The attacks always happen in open air, she scolded to herself. This one would be no exception.

She flew as hard as her wings could carry her, not daring to risk the time it might cost her just to look over her shoulder, to see how close they were. The forest stretched before her—a maze of shadow and moonlight, flora and rot. She could not fly hard enough, her own breath shards of ice in her lungs.

She didn’t need to look to know how close they were. She could practically taste the foul air around them as she sped through the night, cutting through the air, around trees like a human weapon—a blade, honed for killing. Four. There were four of them this time, damn it!

Maybe they were the murderers, but she was no blade. And she was certainly no human.

But tonight… maybe tonight she was a shooting star, outrunning the darkness that chased her.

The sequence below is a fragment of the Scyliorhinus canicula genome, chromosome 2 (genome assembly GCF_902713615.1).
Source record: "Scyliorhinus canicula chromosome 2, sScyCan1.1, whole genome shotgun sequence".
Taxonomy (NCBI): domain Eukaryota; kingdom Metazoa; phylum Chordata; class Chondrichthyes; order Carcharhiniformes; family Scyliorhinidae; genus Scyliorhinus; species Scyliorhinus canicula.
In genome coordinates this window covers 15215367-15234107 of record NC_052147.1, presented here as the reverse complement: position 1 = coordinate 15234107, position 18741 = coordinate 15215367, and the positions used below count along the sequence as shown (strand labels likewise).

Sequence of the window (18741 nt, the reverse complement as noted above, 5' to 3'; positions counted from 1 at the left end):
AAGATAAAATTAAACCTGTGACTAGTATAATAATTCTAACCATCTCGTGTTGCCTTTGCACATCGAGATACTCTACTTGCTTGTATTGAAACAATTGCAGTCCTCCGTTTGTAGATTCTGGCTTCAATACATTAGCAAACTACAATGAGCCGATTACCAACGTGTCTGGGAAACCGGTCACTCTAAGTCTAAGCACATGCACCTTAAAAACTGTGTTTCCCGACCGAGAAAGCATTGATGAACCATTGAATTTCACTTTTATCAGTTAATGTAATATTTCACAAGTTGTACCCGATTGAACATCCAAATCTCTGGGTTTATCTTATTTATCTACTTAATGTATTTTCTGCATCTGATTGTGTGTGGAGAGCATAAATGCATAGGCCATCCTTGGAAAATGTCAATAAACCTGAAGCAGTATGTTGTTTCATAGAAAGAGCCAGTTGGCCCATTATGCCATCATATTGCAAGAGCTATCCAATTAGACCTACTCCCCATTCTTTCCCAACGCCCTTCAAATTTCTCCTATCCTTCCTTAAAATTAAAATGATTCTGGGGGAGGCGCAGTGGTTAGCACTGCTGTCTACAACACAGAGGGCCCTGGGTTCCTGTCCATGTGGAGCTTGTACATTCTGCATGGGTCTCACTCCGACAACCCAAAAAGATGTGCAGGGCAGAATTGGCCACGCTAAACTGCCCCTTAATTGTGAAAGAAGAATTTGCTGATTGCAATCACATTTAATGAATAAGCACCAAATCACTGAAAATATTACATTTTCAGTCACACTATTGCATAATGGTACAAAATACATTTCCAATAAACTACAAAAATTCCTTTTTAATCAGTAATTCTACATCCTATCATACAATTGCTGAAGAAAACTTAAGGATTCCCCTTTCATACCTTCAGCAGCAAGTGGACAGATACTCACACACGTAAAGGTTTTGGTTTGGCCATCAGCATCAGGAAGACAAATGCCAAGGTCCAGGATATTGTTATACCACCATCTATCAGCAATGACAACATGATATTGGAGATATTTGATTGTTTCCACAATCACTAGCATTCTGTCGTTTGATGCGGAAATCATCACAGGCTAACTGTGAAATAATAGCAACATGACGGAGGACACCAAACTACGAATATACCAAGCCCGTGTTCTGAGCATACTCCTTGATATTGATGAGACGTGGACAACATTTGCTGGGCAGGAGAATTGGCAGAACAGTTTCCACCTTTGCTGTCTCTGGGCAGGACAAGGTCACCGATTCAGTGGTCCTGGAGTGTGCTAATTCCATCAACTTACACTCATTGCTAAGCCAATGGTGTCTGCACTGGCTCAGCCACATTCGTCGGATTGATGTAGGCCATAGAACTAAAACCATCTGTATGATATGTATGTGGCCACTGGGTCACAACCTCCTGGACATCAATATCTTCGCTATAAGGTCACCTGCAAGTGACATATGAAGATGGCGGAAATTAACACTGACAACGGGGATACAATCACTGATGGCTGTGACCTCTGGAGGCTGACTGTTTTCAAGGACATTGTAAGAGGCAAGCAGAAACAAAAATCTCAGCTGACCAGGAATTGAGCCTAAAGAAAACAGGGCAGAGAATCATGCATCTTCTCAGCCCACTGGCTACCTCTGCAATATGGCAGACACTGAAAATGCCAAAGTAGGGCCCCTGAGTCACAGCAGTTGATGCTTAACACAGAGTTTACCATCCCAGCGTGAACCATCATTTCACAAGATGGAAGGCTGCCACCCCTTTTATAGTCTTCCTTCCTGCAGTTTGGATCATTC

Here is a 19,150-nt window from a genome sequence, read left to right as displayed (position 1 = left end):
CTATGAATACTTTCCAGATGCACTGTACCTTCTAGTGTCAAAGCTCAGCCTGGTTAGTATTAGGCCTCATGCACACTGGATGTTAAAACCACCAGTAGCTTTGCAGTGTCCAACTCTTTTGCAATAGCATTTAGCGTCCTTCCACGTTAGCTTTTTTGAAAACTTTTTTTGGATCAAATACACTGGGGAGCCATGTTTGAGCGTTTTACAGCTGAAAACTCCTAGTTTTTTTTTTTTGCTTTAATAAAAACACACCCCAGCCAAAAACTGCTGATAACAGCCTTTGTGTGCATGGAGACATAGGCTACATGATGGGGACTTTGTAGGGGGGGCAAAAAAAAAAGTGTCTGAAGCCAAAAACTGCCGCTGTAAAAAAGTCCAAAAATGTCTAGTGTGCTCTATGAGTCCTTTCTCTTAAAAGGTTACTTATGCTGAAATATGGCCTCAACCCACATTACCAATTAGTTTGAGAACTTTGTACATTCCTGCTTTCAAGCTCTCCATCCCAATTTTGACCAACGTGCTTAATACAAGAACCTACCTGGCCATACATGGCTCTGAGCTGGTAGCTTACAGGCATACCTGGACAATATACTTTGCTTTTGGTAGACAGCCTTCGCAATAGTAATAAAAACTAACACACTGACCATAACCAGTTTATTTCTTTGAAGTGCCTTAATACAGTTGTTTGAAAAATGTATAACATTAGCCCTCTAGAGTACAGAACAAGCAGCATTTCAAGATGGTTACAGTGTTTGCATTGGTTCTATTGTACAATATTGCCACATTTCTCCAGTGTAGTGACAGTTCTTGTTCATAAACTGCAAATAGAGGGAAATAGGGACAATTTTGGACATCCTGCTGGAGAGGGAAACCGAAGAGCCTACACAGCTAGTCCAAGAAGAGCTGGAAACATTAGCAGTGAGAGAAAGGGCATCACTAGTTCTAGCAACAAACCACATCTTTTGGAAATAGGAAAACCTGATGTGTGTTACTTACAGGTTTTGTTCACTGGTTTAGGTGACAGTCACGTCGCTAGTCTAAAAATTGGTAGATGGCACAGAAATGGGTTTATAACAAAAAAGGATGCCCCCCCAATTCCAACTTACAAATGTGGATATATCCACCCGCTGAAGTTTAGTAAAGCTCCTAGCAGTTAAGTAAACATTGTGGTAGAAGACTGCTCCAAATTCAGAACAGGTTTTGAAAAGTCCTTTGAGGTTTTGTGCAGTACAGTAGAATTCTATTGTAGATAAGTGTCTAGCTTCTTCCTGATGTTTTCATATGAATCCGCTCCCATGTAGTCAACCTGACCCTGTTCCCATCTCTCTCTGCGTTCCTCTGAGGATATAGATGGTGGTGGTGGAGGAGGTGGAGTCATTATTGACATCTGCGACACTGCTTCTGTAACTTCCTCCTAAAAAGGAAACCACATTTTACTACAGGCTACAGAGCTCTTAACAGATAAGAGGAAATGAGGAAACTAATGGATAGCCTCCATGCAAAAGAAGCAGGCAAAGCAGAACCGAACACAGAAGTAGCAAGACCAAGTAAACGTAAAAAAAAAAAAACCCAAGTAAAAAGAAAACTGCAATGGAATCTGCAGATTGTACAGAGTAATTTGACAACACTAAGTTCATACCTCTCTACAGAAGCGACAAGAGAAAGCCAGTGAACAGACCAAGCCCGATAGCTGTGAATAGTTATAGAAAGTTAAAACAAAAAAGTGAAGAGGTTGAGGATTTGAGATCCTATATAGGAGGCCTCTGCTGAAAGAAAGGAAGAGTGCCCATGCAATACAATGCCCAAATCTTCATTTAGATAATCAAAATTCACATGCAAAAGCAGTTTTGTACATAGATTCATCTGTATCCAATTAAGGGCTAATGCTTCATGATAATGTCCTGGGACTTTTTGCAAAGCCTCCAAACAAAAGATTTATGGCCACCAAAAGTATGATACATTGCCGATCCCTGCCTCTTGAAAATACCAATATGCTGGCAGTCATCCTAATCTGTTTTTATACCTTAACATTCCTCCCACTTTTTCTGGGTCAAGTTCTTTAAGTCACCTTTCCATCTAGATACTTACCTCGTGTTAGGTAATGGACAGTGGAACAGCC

The darkness that had chased her for as long as she could remember.

She picked up speed, a streak of lightning through the damning darkness.

~

“Holy Eloah, Meren, you look like shit!”

“Thanks, Ash,” she said, brushing past her friend. She plopped down on her dandelion fluff cushion, helping herself to a huge cup of water before so much as taking a breath.

Asher stood in the doorway with his arms crossed, furrowing his brow. No, not furrowing his brow. His brow was in a constant state of furrowed. Because he was always miffed with her for one reason or another. Like the brother she never had. Or wanted. She rolled her eyes, keeping her attention on her glorious cup of water, kissed with just the perfect amount of honeysuckle nectar, ignoring the ache in her back.